Limnologie du Nord de l'Île d'Ellesmere
|Authors:||Van Hove, Patrick|
|Advisor:||Vincent, Warwick F.|
|Abstract:||The lakes and fjords of northern Ellesmere Island, Nunavut, harbor unique ice-dependant ecosystems. Some of these “cryo-ecosystems” are permanently stratified, with a freshwater layer overlying sea water. This extreme stratification is due in part to the limitation of wind-derived mixing because of the presence of a perennial ice-cover. The main objective of the work presented here was to evaluate the limnological and biological diversity of coastal lakes of northern Ellesmere Island in order to better understand their response to environmental change at two timescales: their long term variations over the Holocene and their recent responses to climate over the last few decades. The environments were shown to form a limnological chronosequence that reflected landscape evolution at the Holocene timescale, from stratified fjords to freshwater lakes, via phases in which the water bodies were stratified, meromictic lakes with different degrees of wind-induced mixing depending on the duration of ice cover, from perennial to seasonally open water conditions under warmer climates. Each of these phases is represented today in northern Nunavut. The sensitivity of these stratified ecosystems to environmental change at shorter timescales was then explored, by observing the limnological impacts of current climate change in the Ellesmere Island region. As a first step towards addressing the question of biodiversity and microbial community structure in these ecosystems, a molecular ecology analysis of the lake and fjord biota was made, and underscored the dominance of picocyanobacteria in their surface waters, in contrast with the low abundance of these microbes in the Arctic Ocean, from which those aquatic environments originate. The DNA analysis of the picocyanobacteria implied broad tolerances among these organisms, with the same genetic groups found in a great variety of environments, both on a local and a planetary scale. Finally, a study was undertaken of the zooplankton communities in a lake and fjord of northern Ellesmere Island to develop a broader portrait of these unique ecosystems, and to establish a baseline for future studies of the ongoing impacts of climate changes. This region of the globe is highly sensitive to climate change, and the properties of these ecosystems as discovered and described here are likely to undergo great transformations in the years to come.|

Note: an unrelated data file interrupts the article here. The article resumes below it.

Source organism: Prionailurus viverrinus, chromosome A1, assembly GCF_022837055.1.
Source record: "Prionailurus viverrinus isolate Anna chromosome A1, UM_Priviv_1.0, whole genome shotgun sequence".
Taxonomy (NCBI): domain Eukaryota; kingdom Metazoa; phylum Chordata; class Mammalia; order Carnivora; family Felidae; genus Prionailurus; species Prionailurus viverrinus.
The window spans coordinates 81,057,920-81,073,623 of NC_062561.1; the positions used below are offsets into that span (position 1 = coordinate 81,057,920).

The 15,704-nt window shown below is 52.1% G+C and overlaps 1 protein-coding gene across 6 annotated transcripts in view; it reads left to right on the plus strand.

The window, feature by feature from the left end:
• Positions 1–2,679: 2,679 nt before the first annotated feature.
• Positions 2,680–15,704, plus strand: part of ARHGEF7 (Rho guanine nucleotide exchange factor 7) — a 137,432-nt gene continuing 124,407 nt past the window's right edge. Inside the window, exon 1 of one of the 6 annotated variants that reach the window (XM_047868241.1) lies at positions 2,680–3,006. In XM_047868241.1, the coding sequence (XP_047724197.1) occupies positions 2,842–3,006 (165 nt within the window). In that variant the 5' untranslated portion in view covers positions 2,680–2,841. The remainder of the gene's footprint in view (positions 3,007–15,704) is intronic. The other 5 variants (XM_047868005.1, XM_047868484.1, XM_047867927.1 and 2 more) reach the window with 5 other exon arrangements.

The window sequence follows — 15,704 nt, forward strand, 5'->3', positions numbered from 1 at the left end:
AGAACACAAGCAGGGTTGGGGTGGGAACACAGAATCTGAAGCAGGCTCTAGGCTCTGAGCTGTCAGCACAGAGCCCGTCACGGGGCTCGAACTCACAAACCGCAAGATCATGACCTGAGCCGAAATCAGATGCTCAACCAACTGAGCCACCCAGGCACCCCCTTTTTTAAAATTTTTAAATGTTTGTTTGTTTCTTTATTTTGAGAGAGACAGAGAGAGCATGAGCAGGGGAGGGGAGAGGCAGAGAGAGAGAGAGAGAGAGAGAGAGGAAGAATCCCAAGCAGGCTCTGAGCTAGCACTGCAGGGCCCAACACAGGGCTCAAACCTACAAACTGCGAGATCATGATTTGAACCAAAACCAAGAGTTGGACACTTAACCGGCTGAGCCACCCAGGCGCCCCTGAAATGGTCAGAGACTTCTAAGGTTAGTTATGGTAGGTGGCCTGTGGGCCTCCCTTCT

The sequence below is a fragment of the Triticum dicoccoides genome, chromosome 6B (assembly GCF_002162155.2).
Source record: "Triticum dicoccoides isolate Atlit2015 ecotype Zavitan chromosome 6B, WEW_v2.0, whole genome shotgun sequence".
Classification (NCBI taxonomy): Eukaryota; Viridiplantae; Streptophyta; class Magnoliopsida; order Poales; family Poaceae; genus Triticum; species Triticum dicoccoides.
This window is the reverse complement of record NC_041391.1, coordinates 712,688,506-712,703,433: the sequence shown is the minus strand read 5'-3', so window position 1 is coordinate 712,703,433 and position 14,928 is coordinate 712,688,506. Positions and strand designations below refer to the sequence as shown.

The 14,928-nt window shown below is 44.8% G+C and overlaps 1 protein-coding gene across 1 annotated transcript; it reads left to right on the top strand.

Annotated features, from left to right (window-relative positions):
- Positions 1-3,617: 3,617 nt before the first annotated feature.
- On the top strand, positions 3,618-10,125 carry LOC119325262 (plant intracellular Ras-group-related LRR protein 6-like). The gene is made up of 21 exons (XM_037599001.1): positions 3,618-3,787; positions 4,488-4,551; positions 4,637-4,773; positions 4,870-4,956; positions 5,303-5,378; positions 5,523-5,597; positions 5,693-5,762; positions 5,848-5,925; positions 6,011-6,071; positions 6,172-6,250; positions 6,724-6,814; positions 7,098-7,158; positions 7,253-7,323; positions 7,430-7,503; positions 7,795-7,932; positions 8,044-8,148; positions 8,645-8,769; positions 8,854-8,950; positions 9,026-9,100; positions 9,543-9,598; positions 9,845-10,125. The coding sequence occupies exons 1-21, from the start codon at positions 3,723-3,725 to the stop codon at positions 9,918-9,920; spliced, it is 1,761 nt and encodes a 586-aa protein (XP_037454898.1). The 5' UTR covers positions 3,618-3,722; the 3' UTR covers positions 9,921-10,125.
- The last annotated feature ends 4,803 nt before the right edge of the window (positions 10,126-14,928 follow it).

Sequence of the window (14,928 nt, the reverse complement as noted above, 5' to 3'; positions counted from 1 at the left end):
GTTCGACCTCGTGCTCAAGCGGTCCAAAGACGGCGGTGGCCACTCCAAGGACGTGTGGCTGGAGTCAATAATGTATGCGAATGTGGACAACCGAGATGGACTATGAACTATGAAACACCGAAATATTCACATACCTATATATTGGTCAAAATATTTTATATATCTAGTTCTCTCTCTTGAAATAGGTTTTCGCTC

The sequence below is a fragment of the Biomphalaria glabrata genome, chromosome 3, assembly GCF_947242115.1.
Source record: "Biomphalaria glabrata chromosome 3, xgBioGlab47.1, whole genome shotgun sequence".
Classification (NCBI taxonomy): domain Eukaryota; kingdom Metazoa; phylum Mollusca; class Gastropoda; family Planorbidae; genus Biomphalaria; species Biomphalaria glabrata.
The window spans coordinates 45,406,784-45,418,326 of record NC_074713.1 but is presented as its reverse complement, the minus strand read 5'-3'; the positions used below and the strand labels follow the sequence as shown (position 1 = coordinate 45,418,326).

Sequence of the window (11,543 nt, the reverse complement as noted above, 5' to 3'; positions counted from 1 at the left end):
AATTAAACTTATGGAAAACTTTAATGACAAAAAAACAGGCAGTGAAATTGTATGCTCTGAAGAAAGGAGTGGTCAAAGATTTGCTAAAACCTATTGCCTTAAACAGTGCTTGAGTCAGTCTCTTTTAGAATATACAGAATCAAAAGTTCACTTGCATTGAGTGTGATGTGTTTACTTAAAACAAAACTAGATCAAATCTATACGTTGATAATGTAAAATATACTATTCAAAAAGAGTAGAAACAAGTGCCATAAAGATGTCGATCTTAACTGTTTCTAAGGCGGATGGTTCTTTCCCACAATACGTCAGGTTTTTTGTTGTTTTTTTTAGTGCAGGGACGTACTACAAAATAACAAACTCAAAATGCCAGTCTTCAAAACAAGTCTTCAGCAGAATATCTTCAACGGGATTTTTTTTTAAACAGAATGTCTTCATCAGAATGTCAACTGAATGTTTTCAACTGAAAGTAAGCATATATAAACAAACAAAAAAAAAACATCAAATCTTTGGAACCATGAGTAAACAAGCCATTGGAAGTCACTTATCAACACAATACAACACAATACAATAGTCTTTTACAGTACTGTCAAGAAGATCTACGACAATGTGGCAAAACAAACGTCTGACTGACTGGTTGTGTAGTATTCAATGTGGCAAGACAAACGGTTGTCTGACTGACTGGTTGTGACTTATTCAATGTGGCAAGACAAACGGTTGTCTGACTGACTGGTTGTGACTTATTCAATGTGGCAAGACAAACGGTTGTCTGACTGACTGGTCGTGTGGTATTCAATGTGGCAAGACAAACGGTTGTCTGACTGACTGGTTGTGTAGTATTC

|Document Type:||Thèse de doctorat|
|Open Access Date:||12 April 2018|
|Collection:||Thèses et mémoires|
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